The decade-long saga capped by a $215,000 settlement with the US government

If you need a reminder of how slowly the wheels of justice grind, here’s one.

Earlier this month,  Sam W. Lee agreed to pay the U.S. government $215,000 to settle allegations that the former Harvard researcher had made false claims in a grant application.

It turns out that at least one skeptical researcher had notified journals and regulators about his concerns over the veracity of some of Lee’s other published findings back in 2011. 

In July of that year, David Vaux, an Australian scientist and research ethicist now at the Walter and Eliza Hall Institute of Medical Research in Melbourne, wrote to Nature about a new paper by Lee with what he believed were several critical flaws. According to Vaux, multiple colleagues of his had raised questions about the article, “Selective killing of cancer cells by a small molecule targeting the stress response to ROS,” which the journal had published earlier that month. 

Among the criticisms, wrote Vaux, a member of the board of directors of our parent non-profit organization, were: 

  • “implausibly small” error bars in “most” figures; 
  • Everyone I’ve shown it to believes that Fig. S9b shows multiple pictures of the same mice (just from different angles).
  • No one has ever heard of measuring the size of tumour in mice by length.
  • It is not statistically possible to count cells using trypan blue to get results with a coefficient of variation as small as that depicted in Fig. 1b or c.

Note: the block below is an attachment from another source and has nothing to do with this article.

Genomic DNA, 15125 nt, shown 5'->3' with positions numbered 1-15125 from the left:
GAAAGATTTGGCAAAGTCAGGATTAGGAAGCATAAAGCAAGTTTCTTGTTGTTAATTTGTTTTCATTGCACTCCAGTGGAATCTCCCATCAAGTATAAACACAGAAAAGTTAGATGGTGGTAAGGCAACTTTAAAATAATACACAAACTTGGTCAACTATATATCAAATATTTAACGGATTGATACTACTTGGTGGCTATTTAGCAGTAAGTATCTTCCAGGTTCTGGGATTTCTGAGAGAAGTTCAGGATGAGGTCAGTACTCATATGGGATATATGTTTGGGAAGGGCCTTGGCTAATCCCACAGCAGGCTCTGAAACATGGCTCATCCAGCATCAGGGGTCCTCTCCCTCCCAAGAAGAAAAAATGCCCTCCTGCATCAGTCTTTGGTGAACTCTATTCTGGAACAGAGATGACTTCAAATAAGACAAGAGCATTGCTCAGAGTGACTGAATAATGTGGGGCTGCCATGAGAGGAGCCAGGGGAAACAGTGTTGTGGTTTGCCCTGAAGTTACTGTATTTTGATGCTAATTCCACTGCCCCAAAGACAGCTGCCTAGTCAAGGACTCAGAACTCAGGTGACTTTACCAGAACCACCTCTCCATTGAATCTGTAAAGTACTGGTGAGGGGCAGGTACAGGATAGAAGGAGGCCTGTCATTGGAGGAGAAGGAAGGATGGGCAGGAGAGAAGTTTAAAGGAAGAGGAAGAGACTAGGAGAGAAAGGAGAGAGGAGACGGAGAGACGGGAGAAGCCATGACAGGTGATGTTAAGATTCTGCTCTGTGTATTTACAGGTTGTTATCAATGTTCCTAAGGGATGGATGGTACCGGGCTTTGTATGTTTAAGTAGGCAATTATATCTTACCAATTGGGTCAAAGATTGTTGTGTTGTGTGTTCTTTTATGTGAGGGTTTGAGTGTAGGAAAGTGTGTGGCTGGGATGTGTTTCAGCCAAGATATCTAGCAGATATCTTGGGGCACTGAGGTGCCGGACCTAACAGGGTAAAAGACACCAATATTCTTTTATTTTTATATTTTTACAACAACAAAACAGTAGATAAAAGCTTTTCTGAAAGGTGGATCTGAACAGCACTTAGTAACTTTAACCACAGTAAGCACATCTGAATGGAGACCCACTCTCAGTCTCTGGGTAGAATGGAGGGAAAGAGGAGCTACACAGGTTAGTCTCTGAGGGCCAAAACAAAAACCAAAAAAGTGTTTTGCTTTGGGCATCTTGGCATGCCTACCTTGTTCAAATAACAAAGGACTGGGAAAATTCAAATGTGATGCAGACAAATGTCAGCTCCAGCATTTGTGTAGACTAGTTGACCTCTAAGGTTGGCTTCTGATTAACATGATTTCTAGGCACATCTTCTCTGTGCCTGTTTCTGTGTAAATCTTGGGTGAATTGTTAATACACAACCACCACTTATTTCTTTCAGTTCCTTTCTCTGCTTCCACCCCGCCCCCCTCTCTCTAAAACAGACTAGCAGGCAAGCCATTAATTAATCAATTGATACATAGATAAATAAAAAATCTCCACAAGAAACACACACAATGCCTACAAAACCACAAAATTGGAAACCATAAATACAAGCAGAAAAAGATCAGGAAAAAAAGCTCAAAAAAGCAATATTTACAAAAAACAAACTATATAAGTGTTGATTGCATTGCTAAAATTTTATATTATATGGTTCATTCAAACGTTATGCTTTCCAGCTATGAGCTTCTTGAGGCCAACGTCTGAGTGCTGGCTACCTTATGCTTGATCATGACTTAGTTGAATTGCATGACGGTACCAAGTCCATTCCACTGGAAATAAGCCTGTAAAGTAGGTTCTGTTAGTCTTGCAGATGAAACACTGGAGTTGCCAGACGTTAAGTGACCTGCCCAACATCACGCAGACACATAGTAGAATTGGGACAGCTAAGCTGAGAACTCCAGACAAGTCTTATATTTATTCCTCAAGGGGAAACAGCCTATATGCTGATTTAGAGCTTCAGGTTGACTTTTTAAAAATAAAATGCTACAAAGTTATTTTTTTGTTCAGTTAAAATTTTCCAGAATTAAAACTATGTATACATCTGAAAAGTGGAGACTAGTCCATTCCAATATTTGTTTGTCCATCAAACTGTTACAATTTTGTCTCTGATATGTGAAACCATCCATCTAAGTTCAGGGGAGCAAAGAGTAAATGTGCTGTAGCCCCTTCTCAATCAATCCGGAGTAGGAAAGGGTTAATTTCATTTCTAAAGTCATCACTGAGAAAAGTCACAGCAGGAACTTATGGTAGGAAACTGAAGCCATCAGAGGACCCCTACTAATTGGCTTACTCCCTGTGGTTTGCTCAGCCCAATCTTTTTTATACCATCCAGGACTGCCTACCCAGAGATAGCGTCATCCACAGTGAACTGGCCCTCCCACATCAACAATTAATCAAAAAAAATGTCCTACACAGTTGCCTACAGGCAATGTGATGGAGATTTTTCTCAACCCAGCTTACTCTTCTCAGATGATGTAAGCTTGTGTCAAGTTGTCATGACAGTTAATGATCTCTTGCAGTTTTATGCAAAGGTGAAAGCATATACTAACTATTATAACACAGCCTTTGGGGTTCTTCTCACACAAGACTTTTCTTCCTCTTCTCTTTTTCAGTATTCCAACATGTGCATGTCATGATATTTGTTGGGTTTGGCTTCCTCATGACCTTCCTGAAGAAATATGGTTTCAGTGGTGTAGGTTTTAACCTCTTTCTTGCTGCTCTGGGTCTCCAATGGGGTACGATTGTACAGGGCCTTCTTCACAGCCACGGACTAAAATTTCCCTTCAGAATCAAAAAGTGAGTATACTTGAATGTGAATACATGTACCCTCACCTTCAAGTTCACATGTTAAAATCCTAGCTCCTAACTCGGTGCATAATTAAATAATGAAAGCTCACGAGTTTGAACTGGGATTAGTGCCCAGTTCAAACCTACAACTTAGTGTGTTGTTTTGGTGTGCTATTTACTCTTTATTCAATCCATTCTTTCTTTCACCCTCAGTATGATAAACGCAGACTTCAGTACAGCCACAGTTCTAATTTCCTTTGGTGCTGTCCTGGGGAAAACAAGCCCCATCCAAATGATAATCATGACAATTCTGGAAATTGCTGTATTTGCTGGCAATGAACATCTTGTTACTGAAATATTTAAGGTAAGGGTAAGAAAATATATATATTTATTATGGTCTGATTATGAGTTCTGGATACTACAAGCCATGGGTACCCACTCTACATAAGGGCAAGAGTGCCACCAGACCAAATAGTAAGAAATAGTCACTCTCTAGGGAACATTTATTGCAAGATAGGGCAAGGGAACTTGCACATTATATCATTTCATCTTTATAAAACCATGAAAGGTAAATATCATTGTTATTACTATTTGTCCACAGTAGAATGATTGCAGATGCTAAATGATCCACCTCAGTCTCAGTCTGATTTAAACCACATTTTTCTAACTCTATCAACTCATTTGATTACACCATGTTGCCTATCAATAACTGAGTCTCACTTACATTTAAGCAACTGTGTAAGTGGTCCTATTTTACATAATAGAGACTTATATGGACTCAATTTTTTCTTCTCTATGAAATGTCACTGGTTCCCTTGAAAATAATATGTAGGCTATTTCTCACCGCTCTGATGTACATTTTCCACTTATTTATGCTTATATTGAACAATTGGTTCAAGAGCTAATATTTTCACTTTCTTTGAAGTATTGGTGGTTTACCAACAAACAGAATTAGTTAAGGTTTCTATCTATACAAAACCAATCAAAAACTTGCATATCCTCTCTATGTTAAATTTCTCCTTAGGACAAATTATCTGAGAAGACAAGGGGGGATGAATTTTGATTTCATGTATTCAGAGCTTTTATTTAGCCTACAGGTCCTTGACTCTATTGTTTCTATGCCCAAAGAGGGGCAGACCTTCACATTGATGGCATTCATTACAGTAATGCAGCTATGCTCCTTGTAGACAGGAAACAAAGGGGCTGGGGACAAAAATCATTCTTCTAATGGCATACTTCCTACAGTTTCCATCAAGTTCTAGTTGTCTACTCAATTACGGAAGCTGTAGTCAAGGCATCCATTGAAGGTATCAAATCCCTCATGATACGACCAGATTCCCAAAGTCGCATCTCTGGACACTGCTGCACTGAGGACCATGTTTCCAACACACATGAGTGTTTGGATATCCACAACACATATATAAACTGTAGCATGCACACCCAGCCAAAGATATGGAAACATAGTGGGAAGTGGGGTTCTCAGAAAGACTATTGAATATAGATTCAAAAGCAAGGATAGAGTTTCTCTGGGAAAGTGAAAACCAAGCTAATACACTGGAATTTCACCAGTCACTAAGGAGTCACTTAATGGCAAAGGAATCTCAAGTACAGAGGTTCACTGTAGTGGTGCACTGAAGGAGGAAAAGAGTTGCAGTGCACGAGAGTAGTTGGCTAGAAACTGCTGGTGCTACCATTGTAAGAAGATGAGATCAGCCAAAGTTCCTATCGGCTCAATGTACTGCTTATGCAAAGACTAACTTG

Vaux then turned his attention to a 2009 paper by Lee’s group in Molecular Cell titled “AMT, a p53-Inducible Modulator of Apoptosis, Is Critical for the Adaptive Response to Nutrient Stress.” It too, he told the editors, showed signs of unreliable data. The journal retracted it in 2013.

While Vaux waited for the journals to act — and waited and waited and waited some more, in the case of Nature, which didn’t retract the suspect article until 2018, allowing years of  citations to accrue  — he contacted the U.S. Office of Research Integrity about Lee. 

A prompt initial reply was followed by a year of silence, so Vaux reached out again, in October 2012, for a status report. In an Oct. 6, 2012, email, ORI’s John Dahlberg told Vaux that: 

Harvard is indeed reviewing the multiple papers over many years that appear to have inappropriately manipulated images.  Although they tend to be slow, they are thorough and have an excellent track record with ORI.

It was around that time that Lee threatened to sue Paul Brookes, of the now-shuttered ScienceFraud.org, for his critiques of Lee’s work.

Nine years later, we are still waiting for any kind of statement from Harvard, MGH, or ORI about the Lee case. The closest we’ve come, as we recently reported, is this August 2021 announcement  from the U.S. Department of Justice of Lee’s settlement with the feds. The statement notes that Massachusetts General Hospital, where Lee — who has at least five retractions — worked, repaid the entire amount of the grant (nearly $940,000) — but neither MGH nor Harvard has addressed the payment or Lee publicly. The two papers Vaux flagged were not linked to the NIH grant for which Lee provided bogus data.

Here’s all we received this week from an MGH spokesperson, which is more or less the boilerplate comment institutions make when the merde hits the fan: 

We take research integrity issues very seriously, and review issues brought to our attention in accordance with all applicable regulations and policy. Upon becoming aware of the concerns, the hospital acted proactively and cooperated with federal officials to fully resolve the matter.

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